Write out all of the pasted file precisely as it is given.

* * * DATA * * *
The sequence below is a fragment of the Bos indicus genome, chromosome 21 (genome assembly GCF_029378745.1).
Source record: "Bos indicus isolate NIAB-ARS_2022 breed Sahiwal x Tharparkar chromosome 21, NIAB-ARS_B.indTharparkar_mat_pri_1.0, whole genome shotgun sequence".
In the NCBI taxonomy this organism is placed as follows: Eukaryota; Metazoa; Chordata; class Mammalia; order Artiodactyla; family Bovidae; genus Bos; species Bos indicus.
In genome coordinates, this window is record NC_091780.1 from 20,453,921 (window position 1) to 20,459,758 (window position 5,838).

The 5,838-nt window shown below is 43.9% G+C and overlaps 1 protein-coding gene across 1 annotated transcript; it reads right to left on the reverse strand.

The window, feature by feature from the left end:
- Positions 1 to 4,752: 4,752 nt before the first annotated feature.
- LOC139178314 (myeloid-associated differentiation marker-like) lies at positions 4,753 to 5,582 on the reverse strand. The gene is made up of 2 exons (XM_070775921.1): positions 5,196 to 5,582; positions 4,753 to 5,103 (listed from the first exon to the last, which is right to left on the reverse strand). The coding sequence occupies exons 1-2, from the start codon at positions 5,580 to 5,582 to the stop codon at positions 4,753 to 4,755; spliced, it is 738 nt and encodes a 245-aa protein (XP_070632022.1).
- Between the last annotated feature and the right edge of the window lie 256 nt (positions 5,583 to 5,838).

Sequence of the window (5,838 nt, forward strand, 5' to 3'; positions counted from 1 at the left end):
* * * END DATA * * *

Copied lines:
The sequence below is a fragment of the Bos indicus genome, chromosome 21 (genome assembly GCF_029378745.1).
Source record: "Bos indicus isolate NIAB-ARS_2022 breed Sahiwal x Tharparkar chromosome 21, NIAB-ARS_B.indTharparkar_mat_pri_1.0, whole genome shotgun sequence".
In the NCBI taxonomy this organism is placed as follows: Eukaryota; Metazoa; Chordata; class Mammalia; order Artiodactyla; family Bovidae; genus Bos; species Bos indicus.
In genome coordinates, this window is record NC_091780.1 from 20,453,921 (window position 1) to 20,459,758 (window position 5,838).

The 5,838-nt window shown below is 43.9% G+C and overlaps 1 protein-coding gene across 1 annotated transcript; it reads right to left on the reverse strand.

The window, feature by feature from the left end:
- Positions 1 to 4,752: 4,752 nt before the first annotated feature.
- LOC139178314 (myeloid-associated differentiation marker-like) lies at positions 4,753 to 5,582 on the reverse strand. The gene is made up of 2 exons (XM_070775921.1): positions 5,196 to 5,582; positions 4,753 to 5,103 (listed from the first exon to the last, which is right to left on the reverse strand). The coding sequence occupies exons 1-2, from the start codon at positions 5,580 to 5,582 to the stop codon at positions 4,753 to 4,755; spliced, it is 738 nt and encodes a 245-aa protein (XP_070632022.1).
- Between the last annotated feature and the right edge of the window lie 256 nt (positions 5,583 to 5,838).

Sequence of the window (5,838 nt, forward strand, 5' to 3'; positions counted from 1 at the left end):